It looked really obtuse at the start, so much so I figured it would have difficulty telling Izumiko’s story in one series and revealing all of the aspects of her world and bringing In lots of Japanese folklore. The writers probably thought the same thing when it came to adapting Noriko Ogiwara’s series of books so they didn’t bother going into any more detail than Izumiko and her school days over the short series. With its slow start and the pacing issues it could have been a disaster but it ended on a nice note and it was always beautiful to watch as the next picture reveals.

Red Data Girl Sun Shower

Izumiko blossoms as a character. She is a nice character and one you can follow with ease. The final episode featured far more supernatural action than the rest of the series combined as Izumiko’s supernatural abilities came to the fore. There was no way that she was going to turn into a kick-ass heroine who blasts people with magic but she matures enough so that she recognises she has some strengths and needn’t be as submissive and scared as she started out as. There’s still scope for her to grow but even if there’s no second season you can still imagine her growing up into a person comfortable with her powers and being able to step between the worlds of mortals and gods. And what about Miyuki? The romance really blossomed as well. Awww. A touching ending.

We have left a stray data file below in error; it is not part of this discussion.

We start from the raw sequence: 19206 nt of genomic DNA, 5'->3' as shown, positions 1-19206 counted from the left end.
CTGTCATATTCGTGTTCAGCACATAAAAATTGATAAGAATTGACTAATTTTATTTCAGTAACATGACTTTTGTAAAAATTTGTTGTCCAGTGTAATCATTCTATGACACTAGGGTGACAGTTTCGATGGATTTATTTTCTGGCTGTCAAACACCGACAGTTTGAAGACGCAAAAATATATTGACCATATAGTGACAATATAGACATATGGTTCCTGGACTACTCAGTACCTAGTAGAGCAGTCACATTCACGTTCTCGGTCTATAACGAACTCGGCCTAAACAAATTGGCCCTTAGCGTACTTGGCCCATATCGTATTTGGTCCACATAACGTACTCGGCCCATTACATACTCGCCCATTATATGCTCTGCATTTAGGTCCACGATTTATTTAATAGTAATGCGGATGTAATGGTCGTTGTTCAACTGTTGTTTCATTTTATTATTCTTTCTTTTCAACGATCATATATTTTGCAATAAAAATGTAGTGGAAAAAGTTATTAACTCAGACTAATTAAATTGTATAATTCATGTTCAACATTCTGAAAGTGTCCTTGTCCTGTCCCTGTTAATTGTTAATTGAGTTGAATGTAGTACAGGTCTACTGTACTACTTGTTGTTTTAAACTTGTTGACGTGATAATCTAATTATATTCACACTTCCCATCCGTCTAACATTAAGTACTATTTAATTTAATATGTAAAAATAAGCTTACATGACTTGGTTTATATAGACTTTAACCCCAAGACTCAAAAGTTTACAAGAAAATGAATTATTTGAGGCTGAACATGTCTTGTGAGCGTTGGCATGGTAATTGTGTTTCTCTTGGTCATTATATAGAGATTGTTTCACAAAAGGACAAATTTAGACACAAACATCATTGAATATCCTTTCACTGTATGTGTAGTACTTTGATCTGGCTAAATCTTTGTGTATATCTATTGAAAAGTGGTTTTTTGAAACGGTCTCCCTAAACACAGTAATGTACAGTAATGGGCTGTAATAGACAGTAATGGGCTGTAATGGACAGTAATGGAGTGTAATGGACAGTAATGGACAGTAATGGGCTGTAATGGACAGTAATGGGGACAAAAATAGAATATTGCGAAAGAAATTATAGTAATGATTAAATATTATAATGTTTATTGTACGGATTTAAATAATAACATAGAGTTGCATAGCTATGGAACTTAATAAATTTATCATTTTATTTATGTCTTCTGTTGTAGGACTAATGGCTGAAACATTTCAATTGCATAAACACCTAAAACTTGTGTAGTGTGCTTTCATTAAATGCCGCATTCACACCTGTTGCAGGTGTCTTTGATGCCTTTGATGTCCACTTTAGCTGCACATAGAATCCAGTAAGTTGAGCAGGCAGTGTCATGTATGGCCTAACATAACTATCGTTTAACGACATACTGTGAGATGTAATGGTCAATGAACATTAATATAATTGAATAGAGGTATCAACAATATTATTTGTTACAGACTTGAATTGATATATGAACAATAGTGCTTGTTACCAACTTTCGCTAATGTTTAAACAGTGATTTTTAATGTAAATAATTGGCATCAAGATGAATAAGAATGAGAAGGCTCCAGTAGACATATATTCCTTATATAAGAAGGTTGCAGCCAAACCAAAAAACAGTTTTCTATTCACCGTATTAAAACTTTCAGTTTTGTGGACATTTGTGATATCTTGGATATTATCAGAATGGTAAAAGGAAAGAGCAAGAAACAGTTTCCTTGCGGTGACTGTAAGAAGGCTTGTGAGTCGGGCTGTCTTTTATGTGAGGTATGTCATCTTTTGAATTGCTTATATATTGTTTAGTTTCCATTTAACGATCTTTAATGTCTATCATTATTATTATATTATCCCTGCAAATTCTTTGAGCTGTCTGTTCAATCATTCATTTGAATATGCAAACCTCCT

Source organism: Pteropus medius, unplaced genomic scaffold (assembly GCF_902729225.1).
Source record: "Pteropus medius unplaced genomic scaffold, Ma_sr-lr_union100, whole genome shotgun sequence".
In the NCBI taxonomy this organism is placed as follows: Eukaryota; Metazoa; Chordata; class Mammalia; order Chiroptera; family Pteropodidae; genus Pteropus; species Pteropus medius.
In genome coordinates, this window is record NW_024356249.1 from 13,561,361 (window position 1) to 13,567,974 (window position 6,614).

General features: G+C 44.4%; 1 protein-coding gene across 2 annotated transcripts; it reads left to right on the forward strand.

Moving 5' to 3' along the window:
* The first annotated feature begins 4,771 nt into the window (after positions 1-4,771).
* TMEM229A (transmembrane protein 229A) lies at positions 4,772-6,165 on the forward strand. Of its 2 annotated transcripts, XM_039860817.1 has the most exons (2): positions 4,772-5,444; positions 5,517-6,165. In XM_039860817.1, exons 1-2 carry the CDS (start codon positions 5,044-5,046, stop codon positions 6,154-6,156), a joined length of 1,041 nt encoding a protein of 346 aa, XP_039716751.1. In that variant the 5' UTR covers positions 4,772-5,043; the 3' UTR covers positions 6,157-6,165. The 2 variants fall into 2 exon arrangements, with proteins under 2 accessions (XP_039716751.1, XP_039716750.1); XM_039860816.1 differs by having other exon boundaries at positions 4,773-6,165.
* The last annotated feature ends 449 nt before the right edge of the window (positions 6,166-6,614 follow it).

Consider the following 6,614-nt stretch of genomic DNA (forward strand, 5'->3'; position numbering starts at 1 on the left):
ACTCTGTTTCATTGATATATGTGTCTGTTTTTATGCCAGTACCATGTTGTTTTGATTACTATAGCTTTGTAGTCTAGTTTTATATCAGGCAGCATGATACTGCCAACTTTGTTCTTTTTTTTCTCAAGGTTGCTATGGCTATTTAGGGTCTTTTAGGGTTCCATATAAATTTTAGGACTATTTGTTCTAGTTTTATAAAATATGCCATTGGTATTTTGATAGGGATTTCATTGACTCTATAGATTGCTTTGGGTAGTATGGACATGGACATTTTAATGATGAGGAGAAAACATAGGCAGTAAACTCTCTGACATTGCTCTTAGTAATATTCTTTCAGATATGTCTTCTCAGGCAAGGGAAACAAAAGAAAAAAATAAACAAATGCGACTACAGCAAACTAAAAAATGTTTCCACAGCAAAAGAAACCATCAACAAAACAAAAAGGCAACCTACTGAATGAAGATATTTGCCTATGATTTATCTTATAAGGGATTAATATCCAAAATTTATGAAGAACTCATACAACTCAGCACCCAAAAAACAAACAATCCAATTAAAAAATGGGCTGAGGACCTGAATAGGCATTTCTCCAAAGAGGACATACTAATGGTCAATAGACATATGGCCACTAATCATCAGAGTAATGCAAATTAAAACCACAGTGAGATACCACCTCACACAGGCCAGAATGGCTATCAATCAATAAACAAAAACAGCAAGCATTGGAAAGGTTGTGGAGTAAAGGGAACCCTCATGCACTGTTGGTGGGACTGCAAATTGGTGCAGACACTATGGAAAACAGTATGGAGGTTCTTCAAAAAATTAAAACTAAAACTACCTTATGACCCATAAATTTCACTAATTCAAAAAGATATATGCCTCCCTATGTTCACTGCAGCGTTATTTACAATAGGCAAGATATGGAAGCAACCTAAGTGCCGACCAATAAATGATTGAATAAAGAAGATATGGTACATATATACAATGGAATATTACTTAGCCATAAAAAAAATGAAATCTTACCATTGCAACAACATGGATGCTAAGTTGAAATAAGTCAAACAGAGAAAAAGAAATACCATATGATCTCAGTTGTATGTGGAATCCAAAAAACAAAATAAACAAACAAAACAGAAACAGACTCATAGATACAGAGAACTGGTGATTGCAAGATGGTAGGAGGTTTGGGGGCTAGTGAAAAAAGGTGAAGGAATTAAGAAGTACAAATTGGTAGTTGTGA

4/5

  Continue reading “Spring Season Round-up”

Flowers of Evil / Aku no Hana First Impression

Flowers of Evil Anime Image

Aku no Hana

Director: Hiroshi Nagahama, Assistant Director: Tetsuo Hirakawa, Original Creator: Shuuzou Oshimi, Series Composition: Aki Itami, Character Designer: Hidekazu Shimamura, Art Director: Kentaro Akiyama
Voice Actors: Youko Hikasa, Shinichirou Ueda, Mariya Ise, Sayuri Hara
Studio: Zexcs

This was not one of my picks from the Spring 2013 anime season. When I was writing the synopsis for it during the spring season guide for Anime UK News I was very uncertain about it. I mean, on the one hand it sounds initially unpromising, a middle school student named Takao Kasuga steals the gym clothes of the girl he has a crush on, Nanako Saeki. Great.